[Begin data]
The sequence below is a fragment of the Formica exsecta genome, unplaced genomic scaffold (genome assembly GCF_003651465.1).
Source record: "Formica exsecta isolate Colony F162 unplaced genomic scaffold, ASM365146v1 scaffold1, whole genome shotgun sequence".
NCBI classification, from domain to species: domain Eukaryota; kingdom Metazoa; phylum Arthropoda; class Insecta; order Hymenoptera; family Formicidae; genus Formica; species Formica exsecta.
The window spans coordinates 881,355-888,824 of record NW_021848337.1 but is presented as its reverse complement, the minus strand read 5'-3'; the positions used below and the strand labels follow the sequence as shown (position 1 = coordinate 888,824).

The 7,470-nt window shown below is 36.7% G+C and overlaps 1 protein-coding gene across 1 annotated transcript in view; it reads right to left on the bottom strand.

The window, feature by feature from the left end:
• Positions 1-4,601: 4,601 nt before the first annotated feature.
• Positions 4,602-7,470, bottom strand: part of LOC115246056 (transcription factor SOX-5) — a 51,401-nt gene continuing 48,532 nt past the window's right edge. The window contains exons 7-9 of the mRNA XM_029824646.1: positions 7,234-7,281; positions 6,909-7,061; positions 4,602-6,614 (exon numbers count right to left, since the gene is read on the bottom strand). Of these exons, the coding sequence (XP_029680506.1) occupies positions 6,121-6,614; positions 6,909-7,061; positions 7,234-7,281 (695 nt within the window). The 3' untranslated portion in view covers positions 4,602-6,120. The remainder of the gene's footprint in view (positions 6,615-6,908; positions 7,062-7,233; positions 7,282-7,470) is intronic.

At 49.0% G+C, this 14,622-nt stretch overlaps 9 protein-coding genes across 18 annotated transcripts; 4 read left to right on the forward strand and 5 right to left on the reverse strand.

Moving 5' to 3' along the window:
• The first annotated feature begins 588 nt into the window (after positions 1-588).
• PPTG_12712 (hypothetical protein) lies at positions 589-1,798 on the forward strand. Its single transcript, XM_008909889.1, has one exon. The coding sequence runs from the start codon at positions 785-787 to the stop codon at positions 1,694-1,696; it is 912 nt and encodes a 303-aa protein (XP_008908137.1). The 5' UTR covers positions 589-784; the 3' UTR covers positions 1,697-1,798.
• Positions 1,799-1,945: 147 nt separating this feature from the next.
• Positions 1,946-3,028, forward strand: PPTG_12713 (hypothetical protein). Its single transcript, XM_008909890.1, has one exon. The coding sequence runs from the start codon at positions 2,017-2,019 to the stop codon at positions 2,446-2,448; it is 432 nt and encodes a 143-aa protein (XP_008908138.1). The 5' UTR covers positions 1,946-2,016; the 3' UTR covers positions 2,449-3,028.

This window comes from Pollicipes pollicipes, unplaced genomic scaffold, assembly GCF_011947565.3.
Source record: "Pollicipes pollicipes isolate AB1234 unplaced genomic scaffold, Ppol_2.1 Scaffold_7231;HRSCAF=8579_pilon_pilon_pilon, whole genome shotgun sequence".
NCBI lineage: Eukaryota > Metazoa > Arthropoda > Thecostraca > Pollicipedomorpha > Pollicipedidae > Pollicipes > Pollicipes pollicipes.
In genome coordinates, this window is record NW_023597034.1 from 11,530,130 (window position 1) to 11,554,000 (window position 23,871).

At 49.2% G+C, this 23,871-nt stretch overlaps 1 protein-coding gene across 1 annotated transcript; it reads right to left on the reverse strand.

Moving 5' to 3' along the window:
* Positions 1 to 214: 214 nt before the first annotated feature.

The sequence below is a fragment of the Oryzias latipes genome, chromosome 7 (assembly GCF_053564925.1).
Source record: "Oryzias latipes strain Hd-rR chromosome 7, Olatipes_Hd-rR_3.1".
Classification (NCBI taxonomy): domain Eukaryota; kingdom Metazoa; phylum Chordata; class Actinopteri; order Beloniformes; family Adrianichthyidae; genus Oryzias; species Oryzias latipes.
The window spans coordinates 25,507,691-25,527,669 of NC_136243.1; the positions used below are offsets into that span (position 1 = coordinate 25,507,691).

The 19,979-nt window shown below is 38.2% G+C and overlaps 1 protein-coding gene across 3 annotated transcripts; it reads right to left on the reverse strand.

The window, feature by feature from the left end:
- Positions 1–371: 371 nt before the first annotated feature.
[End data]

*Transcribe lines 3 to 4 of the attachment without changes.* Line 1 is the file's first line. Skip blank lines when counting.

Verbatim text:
NCBI classification, from domain to species: domain Eukaryota; kingdom Metazoa; phylum Arthropoda; class Insecta; order Hymenoptera; family Formicidae; genus Formica; species Formica exsecta.
The window spans coordinates 881,355-888,824 of record NW_021848337.1 but is presented as its reverse complement, the minus strand read 5'-3'; the positions used below and the strand labels follow the sequence as shown (position 1 = coordinate 888,824).